The Personal Records You Need to Keep
We don’t like to think about suddenly becoming seriously sick or disabled. Yet it’s extremely helpful to review what you and others need to know if that happens. To have your “affairs in order” will help your family and caregivers as well as you yourself. The federal National Institute on Aging has a list that will help you and other family members be prepared for a sudden crisis. (And if you are caregiving yourself for a family member, it might be a good idea to tactfully bring up this subject.)
Put your important papers and copies of legal documents in one place. You could set up a file, put everything in a desk or dresser drawer, or just list the information and location of papers in a notebook. If your papers are in a bank safe deposit box, keep copies in a file at home. Check each year to see if there's anything new to add.
Tell a trusted family member or friend where you put all your important papers. You don't need to tell this friend or family member about your personal affairs, but someone should know where you keep your papers in case of an emergency. If you don't have a relative or friend you trust, ask a lawyer to help.
Give consent in advance for your doctor or lawyer to talk with your caregiver as needed. There may be questions about your care, a bill, or a health insurance claim. Without your consent, your caregiver may not be able to get needed information. You can give your okay in advance to Medicare, a credit card company, your bank, or your doctor. You may need to sign and return a form.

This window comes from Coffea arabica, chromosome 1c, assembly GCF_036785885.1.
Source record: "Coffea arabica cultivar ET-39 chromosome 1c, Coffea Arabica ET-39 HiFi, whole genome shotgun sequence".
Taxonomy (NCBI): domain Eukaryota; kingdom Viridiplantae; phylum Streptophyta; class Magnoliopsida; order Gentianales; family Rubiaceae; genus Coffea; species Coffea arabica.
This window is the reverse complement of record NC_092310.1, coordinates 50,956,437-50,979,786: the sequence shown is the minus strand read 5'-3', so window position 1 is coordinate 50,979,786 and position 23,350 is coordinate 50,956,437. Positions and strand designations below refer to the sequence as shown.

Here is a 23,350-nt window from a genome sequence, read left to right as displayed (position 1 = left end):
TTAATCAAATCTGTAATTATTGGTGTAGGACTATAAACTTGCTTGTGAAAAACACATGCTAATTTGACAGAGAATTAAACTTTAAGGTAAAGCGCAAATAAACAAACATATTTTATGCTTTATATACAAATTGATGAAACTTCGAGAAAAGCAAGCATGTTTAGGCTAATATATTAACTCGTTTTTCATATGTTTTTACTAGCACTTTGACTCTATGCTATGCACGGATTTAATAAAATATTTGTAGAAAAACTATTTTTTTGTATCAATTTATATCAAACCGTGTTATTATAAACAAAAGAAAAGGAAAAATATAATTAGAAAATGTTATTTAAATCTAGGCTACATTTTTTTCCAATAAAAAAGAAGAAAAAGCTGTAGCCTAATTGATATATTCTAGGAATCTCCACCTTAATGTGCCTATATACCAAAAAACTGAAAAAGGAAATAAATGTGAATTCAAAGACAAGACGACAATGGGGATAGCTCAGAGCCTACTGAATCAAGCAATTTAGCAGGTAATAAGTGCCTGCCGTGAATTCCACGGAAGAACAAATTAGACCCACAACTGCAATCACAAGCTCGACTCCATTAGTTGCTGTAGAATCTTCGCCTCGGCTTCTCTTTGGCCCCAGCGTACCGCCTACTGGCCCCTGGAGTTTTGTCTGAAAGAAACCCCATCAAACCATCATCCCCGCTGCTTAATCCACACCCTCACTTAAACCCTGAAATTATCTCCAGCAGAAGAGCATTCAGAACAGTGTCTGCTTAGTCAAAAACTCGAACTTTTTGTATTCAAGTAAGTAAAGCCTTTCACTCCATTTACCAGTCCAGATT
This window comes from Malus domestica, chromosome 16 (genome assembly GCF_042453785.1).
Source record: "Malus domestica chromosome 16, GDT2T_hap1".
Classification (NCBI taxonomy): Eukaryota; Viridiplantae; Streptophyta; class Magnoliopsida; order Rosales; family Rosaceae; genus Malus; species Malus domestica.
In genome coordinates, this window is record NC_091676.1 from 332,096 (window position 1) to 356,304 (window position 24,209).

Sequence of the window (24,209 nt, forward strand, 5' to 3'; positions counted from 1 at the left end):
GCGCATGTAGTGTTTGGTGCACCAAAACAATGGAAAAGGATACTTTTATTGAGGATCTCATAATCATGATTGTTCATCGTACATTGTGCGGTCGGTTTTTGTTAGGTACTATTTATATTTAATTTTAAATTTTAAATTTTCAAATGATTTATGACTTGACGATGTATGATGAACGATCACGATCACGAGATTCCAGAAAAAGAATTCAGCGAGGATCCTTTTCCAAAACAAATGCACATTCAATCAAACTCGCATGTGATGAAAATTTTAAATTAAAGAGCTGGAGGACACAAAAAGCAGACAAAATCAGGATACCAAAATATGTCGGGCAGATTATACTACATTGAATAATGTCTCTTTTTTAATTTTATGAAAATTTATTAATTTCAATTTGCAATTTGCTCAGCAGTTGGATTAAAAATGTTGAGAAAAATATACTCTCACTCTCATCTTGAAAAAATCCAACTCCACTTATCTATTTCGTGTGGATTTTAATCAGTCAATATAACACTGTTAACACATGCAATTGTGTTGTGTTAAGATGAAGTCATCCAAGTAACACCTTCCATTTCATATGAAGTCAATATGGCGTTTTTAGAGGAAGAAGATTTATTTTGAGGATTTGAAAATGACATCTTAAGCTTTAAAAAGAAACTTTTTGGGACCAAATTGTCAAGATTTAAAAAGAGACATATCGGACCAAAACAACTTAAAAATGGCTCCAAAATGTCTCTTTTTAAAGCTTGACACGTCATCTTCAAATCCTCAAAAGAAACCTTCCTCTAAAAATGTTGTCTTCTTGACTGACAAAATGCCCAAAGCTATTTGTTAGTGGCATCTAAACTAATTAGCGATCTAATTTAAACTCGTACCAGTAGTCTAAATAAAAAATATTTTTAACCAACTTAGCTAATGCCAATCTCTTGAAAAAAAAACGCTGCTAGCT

There are many different types of legal documents that can help you plan how your affairs will be handled in the future. Many of these documents have names that sound alike, so make sure you are getting the documents you want. Also, state laws do vary, so find out about the rules, requirements, and forms used in your State.
Wills and trusts let you name the person you want your money and property to go to after you die.
Advance directives let you make arrangements for your care if you become sick. There are two ways to do this:
A living will gives you a say in your health care if you are too sick to make your wishes known. You can state what kind of care you do or don't want. This can make it easier for family members to make tough healthcare decisions for you.
A durable power of attorney for health care lets you name the person you want to make medical decisions for you if you can't make them yourself. Make sure the person you name is willing to make those decisions for you.
For legal matters, there are two ways to give someone you trust the power to act in your place:
A general power of attorney lets you give someone else the authority to act on your behalf, but this power will end if you are unable to make your own decisions.